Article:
If the narrative of TheeSatisfaction’s career thus far has been consistently intertwined with its Sub Pop labelmates and frequent collaborators Shabazz Palaces, then Earthee is the duo breaking free of that narrative and crafting one for itself. Earthee is in many ways a natural follow-up to 2012’s Awe Naturale, in that it takes the sounds of the group’s debut record—the spacey riffs on jazz, soul, and hip-hop—and expands on them. It’s an album that’s more melodically complex, more challenging, and more impenetrable, yet never unlistenable. There’s a level of engagement that the album demands that speaks to the urgency of the many messages it delivers. With song titles like “Planet For Sale” and “No GMO,” it’s clear that TheeSatisfaction is reveling in the political; this isn’t your average protest record, though. Anger and exigency permeate the album, at least on the lyric sheet, but the laid-back vibe gets at the overall theme of the record: interconnectivity.
Catherine Harris-White and Stasia Irons immediately drive home that point with album opener “Prophetic Perfection,” conveying the message that this is a record that explores the ways in which we’re all cosmically connected to one another and the Earth, and how we’re wasting or ignoring that truth. For instance, the duo rap over soft synths and echoing, forceful percussion on “Planet For Sale” while lamenting our culture’s current state of personal disconnection; the erosion of our planet is only a stand-in for the erosion of more personal, everyday interaction. On “No GMO,” the duo uses sharp synth stabs to accentuate the theme of the natural versus the artificial, be that in the form of art, food, or love, while “Nature’s Candy” takes similar themes but infuses them with a sense of eroticism, the smooth lyrical flow just as seductive as the loose groove.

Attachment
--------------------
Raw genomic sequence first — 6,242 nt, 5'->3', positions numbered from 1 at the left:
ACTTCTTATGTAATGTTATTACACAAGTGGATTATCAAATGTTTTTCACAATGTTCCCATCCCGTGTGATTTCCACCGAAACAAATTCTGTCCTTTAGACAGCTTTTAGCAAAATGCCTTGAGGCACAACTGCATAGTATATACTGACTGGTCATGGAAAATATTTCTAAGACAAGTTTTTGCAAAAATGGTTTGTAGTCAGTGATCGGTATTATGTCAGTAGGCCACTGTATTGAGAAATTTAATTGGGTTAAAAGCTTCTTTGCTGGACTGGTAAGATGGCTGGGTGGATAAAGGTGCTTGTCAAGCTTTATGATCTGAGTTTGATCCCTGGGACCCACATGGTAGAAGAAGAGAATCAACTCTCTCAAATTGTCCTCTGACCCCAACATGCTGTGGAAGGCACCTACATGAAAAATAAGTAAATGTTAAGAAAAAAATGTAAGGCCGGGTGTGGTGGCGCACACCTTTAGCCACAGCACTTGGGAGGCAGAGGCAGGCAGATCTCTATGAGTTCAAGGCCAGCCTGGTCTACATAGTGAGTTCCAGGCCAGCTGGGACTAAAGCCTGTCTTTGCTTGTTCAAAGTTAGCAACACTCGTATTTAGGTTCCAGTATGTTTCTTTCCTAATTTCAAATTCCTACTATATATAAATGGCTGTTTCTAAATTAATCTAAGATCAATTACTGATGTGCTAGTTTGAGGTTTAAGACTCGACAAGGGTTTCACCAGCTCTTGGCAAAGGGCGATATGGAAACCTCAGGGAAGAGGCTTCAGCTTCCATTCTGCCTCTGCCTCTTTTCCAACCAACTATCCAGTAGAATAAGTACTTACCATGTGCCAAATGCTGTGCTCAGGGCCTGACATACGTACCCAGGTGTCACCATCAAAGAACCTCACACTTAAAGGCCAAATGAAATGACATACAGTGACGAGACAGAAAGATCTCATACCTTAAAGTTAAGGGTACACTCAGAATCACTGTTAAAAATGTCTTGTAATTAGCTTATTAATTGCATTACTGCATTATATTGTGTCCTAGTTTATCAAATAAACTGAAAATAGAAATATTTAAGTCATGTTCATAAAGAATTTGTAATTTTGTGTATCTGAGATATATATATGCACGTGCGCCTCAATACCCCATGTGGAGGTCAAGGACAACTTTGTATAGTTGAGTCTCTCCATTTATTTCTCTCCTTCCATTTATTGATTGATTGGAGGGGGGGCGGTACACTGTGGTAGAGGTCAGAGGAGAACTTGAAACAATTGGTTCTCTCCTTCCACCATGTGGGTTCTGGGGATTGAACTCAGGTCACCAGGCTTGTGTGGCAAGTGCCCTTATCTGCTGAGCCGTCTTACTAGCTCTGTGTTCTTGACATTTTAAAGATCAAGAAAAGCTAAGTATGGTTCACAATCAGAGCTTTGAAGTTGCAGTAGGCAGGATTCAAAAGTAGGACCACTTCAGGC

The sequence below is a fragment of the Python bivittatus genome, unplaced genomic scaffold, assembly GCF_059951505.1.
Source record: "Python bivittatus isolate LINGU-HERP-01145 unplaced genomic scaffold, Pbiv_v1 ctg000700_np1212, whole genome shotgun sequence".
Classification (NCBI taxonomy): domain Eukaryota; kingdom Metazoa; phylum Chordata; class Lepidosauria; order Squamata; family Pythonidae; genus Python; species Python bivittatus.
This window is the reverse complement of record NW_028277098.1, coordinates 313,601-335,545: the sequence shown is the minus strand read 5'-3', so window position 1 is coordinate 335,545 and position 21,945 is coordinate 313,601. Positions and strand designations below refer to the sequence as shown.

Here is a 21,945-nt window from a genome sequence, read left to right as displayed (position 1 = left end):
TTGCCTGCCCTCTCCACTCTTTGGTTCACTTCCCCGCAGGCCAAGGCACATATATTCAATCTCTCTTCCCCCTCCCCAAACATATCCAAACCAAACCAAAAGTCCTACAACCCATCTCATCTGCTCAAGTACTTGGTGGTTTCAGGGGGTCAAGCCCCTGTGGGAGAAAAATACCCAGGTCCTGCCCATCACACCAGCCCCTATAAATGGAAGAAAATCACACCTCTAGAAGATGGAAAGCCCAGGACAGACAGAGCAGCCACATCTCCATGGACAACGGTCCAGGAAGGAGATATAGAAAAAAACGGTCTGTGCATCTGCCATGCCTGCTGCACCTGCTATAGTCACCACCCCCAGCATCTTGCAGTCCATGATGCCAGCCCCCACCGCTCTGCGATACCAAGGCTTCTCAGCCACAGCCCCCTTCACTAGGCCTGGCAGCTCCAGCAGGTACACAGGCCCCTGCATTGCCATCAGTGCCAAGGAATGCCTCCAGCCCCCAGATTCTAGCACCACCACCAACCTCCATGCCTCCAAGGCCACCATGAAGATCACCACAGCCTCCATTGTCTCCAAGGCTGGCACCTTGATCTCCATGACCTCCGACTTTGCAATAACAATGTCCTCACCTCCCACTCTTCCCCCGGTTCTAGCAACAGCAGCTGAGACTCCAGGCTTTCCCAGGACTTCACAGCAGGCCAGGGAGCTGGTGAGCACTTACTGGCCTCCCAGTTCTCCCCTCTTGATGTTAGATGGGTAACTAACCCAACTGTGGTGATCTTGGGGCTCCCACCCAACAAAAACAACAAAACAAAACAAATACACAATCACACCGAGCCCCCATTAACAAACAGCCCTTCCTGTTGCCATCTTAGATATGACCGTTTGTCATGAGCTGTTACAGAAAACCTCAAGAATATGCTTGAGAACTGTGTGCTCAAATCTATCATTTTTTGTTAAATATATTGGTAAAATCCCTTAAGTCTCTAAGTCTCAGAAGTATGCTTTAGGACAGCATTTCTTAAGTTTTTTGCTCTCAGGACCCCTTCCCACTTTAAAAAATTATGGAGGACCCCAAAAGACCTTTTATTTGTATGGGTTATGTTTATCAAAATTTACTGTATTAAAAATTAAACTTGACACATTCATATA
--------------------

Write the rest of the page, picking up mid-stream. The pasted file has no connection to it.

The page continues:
Earthee’s finest moment is “Blandland,” where, with the help of Shabazz Palaces’ Ishmael Butler, TheeSatisfaction pointedly lambasts the too-common trend of diluting black culture in order to repackage and sell it to a mainstream audience. Butler’s verse anchors the ethereal beat: “A story loosely based on us / Without no pain / And thus the main essence,” he states, an indictment of how cultural appropriation often silences the most important voices and smoothes out the rough edges of a culture in order to make it palatable to a larger audience. It’s a criticism plainly spoken, and the directness of the messages throughout the album creates a wonderful tension between form and content, as urgent sentiments bump up against mellower beats.
Earthee is an album of textures and layers, both musically and thematically. It’s a dense record, one that takes time to unpack. The off-kilter rhythm of “Post Black Anyway” isn’t immediately inviting, but the abstract nature of the beat is necessary to underscore the social commentary that reveals itself after a few listens. The same can be said of “Werq,” which hardly boasts an identifiable hook but delivers a statement of empowerment amidst its swirling, unstable synth lines. Earthee is remarkable in its ability to balance the obscure and experimental with the direct and familiar. It’s an album that engages with the history of black culture while challenging the political, cultural, and musical status quos at every turn.